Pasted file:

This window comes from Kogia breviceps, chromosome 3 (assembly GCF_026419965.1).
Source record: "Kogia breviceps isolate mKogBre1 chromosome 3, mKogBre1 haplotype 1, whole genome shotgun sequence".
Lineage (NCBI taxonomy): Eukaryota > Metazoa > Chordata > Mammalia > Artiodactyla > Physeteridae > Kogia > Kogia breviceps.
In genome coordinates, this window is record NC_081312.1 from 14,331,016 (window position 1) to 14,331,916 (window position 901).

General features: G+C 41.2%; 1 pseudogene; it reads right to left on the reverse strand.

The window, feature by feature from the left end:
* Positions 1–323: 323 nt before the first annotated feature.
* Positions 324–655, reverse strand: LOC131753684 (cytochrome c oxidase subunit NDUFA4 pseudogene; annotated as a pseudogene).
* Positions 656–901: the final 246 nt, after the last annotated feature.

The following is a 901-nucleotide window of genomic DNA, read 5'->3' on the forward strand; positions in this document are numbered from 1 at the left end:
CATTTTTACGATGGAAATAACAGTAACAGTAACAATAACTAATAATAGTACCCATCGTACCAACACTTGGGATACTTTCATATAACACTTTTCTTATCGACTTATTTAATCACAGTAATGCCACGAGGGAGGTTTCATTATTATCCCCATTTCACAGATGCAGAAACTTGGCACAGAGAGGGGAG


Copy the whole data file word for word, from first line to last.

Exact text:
This window comes from Kogia breviceps, chromosome 3 (assembly GCF_026419965.1).
Source record: "Kogia breviceps isolate mKogBre1 chromosome 3, mKogBre1 haplotype 1, whole genome shotgun sequence".
Lineage (NCBI taxonomy): Eukaryota > Metazoa > Chordata > Mammalia > Artiodactyla > Physeteridae > Kogia > Kogia breviceps.
In genome coordinates, this window is record NC_081312.1 from 14,331,016 (window position 1) to 14,331,916 (window position 901).

General features: G+C 41.2%; 1 pseudogene; it reads right to left on the reverse strand.

The window, feature by feature from the left end:
* Positions 1–323: 323 nt before the first annotated feature.
* Positions 324–655, reverse strand: LOC131753684 (cytochrome c oxidase subunit NDUFA4 pseudogene; annotated as a pseudogene).
* Positions 656–901: the final 246 nt, after the last annotated feature.

The following is a 901-nucleotide window of genomic DNA, read 5'->3' on the forward strand; positions in this document are numbered from 1 at the left end:
CATTTTTACGATGGAAATAACAGTAACAGTAACAATAACTAATAATAGTACCCATCGTACCAACACTTGGGATACTTTCATATAACACTTTTCTTATCGACTTATTTAATCACAGTAATGCCACGAGGGAGGTTTCATTATTATCCCCATTTCACAGATGCAGAAACTTGGCACAGAGAGGGGAG